A white rubble stone statue of a female in regional costume holding an executed resistance fighter, placed on a square pedestal. In the stretch of grass in front of the memorial two memorial plaques.
The War Memorial Renesse commemorates the ten resistance fighters who were executed by the German at the entrance of Moermond Castle on 10 December 1944 and the other civilians and soldiers of Schouwen-Duiveland who were killed in the Second World War and during hostilities in the Dutch East Indies (1945-1962).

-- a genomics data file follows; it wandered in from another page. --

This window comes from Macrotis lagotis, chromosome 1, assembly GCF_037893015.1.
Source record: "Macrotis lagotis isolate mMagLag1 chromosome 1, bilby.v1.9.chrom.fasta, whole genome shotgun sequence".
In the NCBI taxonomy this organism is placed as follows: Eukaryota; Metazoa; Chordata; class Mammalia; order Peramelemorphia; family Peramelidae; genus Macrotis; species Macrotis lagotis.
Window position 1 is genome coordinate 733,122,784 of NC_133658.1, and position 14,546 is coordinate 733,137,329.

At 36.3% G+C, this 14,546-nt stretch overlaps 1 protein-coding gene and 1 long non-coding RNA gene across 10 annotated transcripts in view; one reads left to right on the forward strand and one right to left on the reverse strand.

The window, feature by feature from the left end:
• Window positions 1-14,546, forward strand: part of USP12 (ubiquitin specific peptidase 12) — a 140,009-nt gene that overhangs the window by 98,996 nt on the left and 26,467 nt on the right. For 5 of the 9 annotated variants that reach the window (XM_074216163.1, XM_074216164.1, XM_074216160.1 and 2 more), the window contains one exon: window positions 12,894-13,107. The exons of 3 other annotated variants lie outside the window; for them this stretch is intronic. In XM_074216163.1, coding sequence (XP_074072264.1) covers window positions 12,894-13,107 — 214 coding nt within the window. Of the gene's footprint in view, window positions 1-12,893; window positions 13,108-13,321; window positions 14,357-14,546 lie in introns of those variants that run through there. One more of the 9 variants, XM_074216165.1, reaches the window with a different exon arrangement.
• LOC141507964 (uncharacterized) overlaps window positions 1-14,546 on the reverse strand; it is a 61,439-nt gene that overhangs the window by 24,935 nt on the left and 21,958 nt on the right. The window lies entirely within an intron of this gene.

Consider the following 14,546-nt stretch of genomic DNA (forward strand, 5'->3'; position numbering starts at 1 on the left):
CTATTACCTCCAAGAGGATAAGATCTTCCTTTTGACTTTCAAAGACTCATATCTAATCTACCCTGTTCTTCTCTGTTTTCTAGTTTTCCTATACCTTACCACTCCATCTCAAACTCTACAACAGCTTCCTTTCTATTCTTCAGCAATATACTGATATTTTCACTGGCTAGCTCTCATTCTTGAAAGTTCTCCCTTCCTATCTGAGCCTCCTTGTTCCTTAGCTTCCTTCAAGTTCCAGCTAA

The statue of the female holding a male victim refers to the execution of ten local resistance fighters on 10 December 1944. While trying to escape to the island of Noord-Beveland the ten local resistance fighters are being arrested by the Germans. As the German occupier is annoyed with the disappearance of the local population register, the local resistance fighters are sentenced to death by hanging in a drumhead court-martial. The execution takes place at the entrance of Moermond Castle.
One black plaque in the stretch of grass in front of the memorial also commemorates the other civilians and soldiers of Schouwen-Duiveland who were killed during World War II, the other black plaque commemorates the sixteen soldiers who were killed in hostilities in the Dutch East Indies (1945-1950).